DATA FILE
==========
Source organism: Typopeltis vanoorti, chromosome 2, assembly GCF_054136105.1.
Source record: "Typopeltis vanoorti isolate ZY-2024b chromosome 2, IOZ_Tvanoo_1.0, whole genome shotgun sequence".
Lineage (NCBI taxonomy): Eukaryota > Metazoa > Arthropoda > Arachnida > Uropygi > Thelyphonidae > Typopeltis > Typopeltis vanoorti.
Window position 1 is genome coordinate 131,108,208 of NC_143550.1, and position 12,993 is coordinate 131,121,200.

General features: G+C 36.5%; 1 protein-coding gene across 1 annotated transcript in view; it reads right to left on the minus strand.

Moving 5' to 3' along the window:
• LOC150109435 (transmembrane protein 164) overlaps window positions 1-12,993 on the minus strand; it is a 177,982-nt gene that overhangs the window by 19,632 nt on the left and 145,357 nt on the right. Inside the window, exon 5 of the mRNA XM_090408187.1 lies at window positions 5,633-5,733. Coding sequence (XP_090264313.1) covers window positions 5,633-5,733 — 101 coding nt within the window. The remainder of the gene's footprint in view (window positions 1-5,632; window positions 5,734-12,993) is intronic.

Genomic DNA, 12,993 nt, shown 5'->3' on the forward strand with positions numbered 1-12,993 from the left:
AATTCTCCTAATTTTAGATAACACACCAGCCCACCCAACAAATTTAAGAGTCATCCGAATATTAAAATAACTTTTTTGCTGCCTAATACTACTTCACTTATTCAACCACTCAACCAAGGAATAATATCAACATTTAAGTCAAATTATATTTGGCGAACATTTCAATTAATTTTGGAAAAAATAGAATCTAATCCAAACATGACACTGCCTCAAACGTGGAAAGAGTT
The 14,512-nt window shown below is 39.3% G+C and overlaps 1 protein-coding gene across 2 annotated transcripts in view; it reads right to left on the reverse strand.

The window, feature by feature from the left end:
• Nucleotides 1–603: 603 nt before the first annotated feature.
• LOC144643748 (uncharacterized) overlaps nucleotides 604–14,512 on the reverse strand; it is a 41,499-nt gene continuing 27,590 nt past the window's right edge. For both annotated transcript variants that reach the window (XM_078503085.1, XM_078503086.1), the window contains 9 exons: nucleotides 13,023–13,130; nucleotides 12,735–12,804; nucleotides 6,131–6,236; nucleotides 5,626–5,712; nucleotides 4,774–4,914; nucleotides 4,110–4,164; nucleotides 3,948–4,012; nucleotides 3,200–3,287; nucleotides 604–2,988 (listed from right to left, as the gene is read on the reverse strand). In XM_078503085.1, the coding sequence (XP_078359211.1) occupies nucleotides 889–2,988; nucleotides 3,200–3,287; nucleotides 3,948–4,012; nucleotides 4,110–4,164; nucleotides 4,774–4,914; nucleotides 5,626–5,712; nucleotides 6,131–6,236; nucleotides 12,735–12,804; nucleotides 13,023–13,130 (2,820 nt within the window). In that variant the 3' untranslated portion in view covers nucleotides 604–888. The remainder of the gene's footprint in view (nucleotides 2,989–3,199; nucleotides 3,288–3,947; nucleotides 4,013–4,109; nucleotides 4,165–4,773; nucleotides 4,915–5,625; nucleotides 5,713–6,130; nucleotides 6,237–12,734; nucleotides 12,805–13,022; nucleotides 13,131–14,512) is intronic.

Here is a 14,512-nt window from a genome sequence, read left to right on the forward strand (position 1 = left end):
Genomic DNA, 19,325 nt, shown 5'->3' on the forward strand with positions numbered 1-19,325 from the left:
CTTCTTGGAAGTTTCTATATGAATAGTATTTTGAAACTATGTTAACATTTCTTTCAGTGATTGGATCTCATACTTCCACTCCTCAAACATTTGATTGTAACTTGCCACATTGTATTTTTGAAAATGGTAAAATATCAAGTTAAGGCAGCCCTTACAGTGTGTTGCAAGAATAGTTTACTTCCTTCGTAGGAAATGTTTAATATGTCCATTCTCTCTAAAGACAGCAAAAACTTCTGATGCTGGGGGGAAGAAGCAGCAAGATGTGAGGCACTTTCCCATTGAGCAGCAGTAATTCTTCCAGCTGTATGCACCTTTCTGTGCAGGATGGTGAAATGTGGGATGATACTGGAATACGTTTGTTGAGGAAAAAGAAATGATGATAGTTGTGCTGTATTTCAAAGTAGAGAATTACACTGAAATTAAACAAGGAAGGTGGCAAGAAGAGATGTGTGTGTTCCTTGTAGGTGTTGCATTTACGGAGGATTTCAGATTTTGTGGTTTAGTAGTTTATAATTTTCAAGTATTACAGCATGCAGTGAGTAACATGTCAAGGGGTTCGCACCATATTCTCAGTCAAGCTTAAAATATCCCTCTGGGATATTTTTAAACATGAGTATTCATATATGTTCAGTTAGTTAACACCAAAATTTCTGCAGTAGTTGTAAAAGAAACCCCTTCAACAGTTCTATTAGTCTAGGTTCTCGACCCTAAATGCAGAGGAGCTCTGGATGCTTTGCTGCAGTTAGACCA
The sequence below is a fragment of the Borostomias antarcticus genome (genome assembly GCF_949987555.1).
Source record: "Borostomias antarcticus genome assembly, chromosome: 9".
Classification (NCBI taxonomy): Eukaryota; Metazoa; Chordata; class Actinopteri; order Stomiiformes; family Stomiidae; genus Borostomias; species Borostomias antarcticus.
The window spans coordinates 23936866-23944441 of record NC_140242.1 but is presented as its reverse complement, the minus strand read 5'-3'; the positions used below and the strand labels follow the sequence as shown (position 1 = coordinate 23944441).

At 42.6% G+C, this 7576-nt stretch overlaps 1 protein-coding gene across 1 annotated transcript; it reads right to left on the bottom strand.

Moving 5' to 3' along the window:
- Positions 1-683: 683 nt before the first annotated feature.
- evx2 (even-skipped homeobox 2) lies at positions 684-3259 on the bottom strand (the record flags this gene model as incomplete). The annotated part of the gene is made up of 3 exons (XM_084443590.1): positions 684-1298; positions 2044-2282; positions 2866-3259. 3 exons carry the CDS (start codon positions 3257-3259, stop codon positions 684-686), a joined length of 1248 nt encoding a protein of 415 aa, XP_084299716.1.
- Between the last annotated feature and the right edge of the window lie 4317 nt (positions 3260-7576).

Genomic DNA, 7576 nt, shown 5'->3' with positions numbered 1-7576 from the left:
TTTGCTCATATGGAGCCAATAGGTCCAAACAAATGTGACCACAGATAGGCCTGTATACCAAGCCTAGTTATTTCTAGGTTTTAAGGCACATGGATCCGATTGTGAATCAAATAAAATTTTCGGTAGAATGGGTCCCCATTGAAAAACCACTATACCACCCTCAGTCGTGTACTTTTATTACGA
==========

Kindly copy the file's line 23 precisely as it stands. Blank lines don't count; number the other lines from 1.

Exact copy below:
- Positions 1-683: 683 nt before the first annotated feature.